Several interesting surveys have been presented at LegalTech 2017, such as ILTA’s 2016 Technology Survey and the ALSP report by Thomson Reuters’ Legal Executive Institute, The Center for the Study of the Legal Profession at Georgetown University Law Center and the Saïd Business School at the University of Oxford.
The ILTA Technology Survey showed that change is the new normal and highlighted some of the 440 responding firm’s changed priorities and expectations on technology as well as changes in team structure and size, changes in budgets. The ILTA panel also presented some practical examples of innovative technology projects they had conducted during the past year to improve their firms’ service delivery, in line with the survey results.
Some on the notable findings in the report were that 84% of the firms now have moved 75% or more of their IT solutions to virtualized servers and that 62% of the firms are increasing their cloud based solutions. “Cloud” was also the most significant trend identified for the legal profession for the next three to five years. Technology has also reduced the support staff to attorney rate from 1.5 to 1.2 during the past ten years.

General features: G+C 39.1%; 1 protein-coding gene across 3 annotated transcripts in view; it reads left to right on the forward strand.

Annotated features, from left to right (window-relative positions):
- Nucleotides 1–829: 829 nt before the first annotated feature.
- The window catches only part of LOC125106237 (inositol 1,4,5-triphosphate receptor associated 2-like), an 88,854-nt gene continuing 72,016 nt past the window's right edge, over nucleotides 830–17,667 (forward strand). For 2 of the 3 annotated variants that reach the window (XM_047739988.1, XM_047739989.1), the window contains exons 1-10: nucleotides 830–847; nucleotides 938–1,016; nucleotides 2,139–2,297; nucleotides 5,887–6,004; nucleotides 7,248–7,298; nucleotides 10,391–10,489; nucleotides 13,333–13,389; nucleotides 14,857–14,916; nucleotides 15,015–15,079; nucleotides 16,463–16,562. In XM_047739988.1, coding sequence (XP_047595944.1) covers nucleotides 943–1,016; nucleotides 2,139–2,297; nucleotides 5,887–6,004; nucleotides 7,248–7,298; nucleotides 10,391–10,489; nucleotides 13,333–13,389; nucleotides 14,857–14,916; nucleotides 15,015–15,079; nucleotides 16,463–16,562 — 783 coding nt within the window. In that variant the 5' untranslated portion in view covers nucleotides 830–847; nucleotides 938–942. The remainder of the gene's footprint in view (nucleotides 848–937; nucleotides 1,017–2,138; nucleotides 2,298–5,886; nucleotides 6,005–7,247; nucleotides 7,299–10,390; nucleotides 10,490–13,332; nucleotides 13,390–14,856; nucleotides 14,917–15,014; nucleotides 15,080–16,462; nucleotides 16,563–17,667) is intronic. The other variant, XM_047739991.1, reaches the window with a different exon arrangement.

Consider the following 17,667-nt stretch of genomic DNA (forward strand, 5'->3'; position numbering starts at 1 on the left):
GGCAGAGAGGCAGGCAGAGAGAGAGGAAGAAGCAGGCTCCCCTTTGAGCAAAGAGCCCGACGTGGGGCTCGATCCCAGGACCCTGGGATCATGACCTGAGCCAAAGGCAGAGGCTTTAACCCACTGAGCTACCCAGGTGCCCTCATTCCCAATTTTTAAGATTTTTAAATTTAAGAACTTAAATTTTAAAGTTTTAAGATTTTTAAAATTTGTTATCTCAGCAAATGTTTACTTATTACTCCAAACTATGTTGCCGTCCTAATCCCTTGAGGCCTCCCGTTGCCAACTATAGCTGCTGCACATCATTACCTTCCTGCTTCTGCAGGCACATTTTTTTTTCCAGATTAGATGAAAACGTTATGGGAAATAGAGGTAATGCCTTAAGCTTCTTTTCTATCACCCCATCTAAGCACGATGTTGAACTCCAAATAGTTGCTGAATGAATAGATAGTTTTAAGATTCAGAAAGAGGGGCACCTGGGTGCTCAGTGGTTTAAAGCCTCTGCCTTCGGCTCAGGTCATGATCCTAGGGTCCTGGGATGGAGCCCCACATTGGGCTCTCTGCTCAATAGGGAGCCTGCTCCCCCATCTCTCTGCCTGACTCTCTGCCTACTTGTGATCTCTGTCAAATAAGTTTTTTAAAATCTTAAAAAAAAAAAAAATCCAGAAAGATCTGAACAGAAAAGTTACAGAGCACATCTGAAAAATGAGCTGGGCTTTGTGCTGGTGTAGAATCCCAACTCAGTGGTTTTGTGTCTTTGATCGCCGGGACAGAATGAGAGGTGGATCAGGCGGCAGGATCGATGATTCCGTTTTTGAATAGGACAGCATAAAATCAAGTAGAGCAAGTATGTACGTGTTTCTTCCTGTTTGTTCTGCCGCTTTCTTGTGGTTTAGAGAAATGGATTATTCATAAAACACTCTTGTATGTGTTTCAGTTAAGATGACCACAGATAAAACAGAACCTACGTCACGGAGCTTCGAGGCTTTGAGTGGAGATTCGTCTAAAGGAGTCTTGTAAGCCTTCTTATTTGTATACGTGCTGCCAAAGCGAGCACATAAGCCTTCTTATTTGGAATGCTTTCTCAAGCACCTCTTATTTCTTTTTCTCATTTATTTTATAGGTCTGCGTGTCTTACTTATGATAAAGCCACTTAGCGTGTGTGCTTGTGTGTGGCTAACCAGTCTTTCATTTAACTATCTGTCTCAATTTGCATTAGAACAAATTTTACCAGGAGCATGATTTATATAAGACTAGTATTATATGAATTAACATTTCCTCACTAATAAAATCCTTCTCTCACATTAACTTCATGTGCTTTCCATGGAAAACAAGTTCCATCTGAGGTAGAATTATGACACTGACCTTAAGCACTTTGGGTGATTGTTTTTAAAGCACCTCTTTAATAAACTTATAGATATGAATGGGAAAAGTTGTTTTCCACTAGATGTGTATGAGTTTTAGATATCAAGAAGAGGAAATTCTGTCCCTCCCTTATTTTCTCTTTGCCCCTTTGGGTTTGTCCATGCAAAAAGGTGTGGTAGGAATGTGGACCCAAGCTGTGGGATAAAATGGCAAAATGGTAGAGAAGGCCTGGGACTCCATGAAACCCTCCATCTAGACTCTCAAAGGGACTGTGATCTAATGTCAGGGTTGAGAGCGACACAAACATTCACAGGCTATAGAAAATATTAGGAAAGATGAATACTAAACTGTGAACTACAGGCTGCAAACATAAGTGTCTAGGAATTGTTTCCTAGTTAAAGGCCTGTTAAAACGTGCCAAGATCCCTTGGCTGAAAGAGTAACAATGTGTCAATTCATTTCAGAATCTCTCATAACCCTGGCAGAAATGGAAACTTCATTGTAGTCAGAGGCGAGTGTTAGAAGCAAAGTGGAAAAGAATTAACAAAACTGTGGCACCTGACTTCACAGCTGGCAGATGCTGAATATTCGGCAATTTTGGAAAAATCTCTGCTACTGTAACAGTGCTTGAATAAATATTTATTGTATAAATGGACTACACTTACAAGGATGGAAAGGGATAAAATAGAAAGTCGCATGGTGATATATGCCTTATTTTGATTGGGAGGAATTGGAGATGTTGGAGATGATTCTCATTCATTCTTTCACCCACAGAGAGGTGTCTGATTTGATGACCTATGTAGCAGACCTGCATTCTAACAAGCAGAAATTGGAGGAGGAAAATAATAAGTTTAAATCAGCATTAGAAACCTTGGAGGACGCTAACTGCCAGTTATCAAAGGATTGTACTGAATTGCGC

The research study on the emergence of alternative legal service providers, presented by David Curle, Director of Strategic Competitive Intelligence for Thomson Reuters Legal, showed that the growing use of ALSPs is no longer solely about low cost, but also about expertise. ALSPs represent opportunities – a source of partnership rather than a competitor – for many law firms. In addition, ALSPs are about technology and not just labor arbitrage, providing access to expertise systems and sophisticated technology. Alma Assay, Allegory, on the session panel commented on the report that ALPs can help with “inputs” so software user can focus on output.
(Photo by Alma Assay.)
According to the report 51% of the responding law firms and 60% of the responding legal departments use ALSP and expect the use to increase further.
Law departments use ALSPs mostly in specialized areas like regulatory risk and compliance services, legal research, and IP management, giving them access to expertise not available within the department. Law firms, meanwhile, use ALSPs mostly for e-discovery, document review and litigation support and investigation, to help firms mitigate price pressure, help scale and expand the business and help the firm differentiate its service.
The full report is available for download here: The 2017 Alternative Legal Service Study
Read all our posts from LegalTech 2017:
- LegalWeek NY 2017 Part 1 – Polanyi’s Paradox and Hippos
- LegalWeek NY 2017 Part 2 – Surveys and Research Reports
- LegalWeek NY 2017 Part 3 – Artificial Intelligence